The author recommends investments such as precious metals, bear stock funds, and depositing money in banks that earn high ratings for survivability in a global depression. I recommend a transition to an equity economy where the infrastructure is comprised of quality living environments with small footprints.
Incidentally, as we write, Congress has just passed a drug benefit that is roughly twice as expensive as President Bush proposed. It raises the $45 trillion fiscal gap by $6 trillion to $51 trillion! [Note that this is roughly $171,000 per man, woman, and child in the U.S.] [p.67]
For over half a century, ardent discussions of budget balance have been used as a cover for what is really happening: a massive redistribution from young and future Americans to currently living adults. Our de facto generational policy has been to indulge the present at the expense of children living and unborn. This gives new meaning to "no taxation without representation." [p.83]
...conventional economic notions are turned upside down when considered from the perspective of generational accounting. Take structural tax reform, such as replacing the income tax with a consumption tax that generates the same revenue. Most observers would think that such a policy has no particular generational consequences. Nothing could be further from the truth. Switching from income to consumption taxation is one of the most fiscally conservative policies the government could undertake because it places a much larger fiscal burden on current older generations and a much smaller burden on future generations....
The reason is easy to see. Under an income tax, the elderly, who are retired, pay taxes only on the income they earn on their assets, but they finance their consumption not just from the income on their assets but also by spending down principal. Hence, taxing consumption is like taxing the elderly on their wealth holdings; every time the elderly spend their wealth on consumption, they pay a tax. [p.85]
Economists view such behavior as evidence of intergenerational altruism -- the theoretical proposition that parents (kids) care not only about their own welfare but also about their kids' (parents') welfare. Intergenerational altruism has been tested in the United States not only in the context of living arrangement decisions, but also with respect to annual consumption expenditures. It's been tested using cohort data, data on extended families, data on nuclear families, and data on families in which some members are actively making transfers to other members. Regardless of what data set one uses and what empirical or statistical testing method one applies, intergenerational altruism is very strongly rejected. [p.104]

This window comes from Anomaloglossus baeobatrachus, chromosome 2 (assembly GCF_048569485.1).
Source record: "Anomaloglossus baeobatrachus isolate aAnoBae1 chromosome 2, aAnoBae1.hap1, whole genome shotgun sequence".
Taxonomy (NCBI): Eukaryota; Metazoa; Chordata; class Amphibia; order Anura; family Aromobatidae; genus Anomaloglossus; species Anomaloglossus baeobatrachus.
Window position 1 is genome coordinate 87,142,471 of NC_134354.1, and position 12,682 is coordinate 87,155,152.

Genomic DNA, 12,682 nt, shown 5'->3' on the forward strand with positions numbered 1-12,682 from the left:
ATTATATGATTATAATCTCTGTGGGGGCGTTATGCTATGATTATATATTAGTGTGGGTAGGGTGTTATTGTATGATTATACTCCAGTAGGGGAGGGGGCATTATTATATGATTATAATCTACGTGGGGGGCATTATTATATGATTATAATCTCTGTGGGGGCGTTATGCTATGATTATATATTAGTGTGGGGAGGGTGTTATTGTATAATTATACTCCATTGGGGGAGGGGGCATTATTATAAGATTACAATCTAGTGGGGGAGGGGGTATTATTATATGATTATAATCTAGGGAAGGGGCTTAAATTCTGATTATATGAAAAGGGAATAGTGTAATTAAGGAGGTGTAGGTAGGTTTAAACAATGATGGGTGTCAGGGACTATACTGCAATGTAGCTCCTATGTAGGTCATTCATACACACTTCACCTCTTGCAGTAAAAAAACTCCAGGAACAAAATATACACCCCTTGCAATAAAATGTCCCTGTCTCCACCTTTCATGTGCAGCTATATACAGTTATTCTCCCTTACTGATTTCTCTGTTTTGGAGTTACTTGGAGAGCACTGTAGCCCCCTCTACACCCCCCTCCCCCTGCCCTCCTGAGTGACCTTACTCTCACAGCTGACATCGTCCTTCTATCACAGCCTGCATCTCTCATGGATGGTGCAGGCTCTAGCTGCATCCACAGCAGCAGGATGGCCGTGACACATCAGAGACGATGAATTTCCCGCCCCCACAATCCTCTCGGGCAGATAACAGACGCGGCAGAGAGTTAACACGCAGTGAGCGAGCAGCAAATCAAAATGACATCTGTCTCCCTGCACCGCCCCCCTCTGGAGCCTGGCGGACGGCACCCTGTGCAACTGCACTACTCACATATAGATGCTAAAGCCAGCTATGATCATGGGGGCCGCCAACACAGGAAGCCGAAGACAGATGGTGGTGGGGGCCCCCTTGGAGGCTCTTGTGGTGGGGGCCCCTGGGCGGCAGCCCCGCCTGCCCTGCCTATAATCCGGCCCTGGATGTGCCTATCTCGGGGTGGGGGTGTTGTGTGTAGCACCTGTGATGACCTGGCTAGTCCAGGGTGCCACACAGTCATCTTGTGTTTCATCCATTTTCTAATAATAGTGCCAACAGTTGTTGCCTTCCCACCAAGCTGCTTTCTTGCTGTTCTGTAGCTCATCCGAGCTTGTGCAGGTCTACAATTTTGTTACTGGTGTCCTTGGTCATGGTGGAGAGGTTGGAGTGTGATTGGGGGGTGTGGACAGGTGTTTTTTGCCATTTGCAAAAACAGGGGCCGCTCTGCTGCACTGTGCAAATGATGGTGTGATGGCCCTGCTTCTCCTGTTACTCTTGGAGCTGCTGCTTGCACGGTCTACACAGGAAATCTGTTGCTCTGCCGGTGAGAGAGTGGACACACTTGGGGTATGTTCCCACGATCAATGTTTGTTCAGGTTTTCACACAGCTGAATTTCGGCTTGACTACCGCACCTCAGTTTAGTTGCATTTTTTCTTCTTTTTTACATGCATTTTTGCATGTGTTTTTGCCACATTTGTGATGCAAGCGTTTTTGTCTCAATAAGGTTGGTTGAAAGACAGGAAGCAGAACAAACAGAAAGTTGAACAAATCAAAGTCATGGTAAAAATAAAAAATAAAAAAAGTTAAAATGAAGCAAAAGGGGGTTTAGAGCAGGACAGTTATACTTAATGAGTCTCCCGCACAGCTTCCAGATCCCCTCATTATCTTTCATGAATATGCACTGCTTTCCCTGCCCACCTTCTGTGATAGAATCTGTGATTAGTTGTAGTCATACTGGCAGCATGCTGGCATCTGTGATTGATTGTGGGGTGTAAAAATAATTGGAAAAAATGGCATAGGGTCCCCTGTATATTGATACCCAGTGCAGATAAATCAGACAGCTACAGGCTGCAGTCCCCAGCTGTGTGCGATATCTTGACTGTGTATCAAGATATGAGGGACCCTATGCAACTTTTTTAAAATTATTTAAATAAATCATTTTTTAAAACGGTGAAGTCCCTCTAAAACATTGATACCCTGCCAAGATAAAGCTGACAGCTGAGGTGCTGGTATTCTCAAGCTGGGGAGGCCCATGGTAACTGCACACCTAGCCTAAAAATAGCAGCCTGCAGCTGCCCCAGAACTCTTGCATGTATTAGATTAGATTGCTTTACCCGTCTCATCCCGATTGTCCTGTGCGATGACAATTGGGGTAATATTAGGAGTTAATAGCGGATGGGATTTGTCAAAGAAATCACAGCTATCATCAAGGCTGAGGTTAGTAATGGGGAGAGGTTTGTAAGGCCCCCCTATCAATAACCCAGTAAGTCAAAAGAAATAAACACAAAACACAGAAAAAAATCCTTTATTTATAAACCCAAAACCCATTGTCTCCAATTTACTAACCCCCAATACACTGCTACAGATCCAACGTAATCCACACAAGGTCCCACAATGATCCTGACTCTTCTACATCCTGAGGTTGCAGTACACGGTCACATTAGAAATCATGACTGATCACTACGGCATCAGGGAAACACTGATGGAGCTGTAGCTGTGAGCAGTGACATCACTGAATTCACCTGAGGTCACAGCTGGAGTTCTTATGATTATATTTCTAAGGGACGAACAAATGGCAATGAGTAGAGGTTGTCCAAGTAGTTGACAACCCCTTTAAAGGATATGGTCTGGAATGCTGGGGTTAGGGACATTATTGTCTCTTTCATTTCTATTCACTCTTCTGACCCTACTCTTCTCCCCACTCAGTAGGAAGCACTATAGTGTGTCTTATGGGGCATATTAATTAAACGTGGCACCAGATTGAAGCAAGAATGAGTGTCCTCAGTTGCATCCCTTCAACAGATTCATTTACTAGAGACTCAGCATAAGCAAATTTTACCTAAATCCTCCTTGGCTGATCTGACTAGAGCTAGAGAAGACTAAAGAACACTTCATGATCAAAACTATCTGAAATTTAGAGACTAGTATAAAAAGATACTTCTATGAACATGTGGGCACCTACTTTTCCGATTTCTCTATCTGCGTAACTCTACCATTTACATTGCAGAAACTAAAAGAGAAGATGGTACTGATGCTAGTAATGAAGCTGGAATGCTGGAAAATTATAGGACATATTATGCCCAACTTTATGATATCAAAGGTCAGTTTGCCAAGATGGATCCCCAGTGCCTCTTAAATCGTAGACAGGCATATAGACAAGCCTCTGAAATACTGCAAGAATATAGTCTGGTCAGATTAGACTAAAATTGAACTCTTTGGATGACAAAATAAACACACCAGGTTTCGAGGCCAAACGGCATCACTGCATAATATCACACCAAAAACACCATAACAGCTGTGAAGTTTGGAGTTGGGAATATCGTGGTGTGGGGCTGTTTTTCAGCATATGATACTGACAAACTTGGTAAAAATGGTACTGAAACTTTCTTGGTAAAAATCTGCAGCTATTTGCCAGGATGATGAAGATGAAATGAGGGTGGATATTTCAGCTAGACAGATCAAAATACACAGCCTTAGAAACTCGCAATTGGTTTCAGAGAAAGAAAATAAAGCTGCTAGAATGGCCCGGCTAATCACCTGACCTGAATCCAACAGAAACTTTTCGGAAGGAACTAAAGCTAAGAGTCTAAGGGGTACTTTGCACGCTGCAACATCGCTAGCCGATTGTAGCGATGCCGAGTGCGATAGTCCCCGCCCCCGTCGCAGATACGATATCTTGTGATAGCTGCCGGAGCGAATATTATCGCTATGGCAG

Since the early 1960's, consumption per retiree has almost doubled relative to consumption per worker. Indeed, when you include all the in-kind health care benefits they receive, the boomers' parents now appear to be consuming more, on average, than the boomers themselves! [p.105]
A final concern is whether firms will cut back on their contributions to DC plans. Ironically, one of the largest administrators of DC plans, Charles Schwab, recently stopped making contributions to its own DC plan on behalf of its own workers. If Charles Schwab can stop making such contributions, with all the embarrassment that entails, any other firm can stop as well. [p.110]
Facts are, however, of little consequence when it comes to religion. And unlike his dad, George the Second is a true convert to supply-side economics. Since taking office in 2001, he has, to repeat, presided over three tax cuts. To his and other supply siders' dismay, revenues as a share of GDP haven't grown. Instead, they've shrunk -- from 20.8 percent of GDP in 2000 to a projected 16.2 percent of GDP this year . [p.116]
Economic logic never restrained supply siders in the past, and it's not likely to restrain them in the future. The truth is that these people never met a tax they like and never met a spending program they really supported -- unless it was subsidizing their own business ventures. [p.117]
During Russia's recent hyperinflation, Russians stopped using the ruble altogether and developed elaborate barter arrangements, many of which continue to this day. [p.134]
Is there anything we can do to protect ourselves? Our answer is a firm yes. As detailed below, we can start saving like mad, invest in securities that are insulated against inflation, and hold assets whose return is not taxed. But the first and most important thing to do is to preserve what we've already got -- and that's harder than it sounds. There is an entire industry -- the financial services sector -- whose primary goal is to separate us from our money. Avoiding this industry's financial malpractice is step one in our self-help guide. [cont. in following para.]
What do we mean by "financial malpractice"? We mean the enormous burden placed on our savings by "the retirement-investment complex" -- the bankers, insurance agents, brokers, mutual fund managers, financial advisers, and employers sponsoring retirement plans -- all of whom purport to be our friends. [p.193]
This "complex" might be even more dangerous than the military industrial complex as the complexity and sexiness of it distracts us from our current predicament.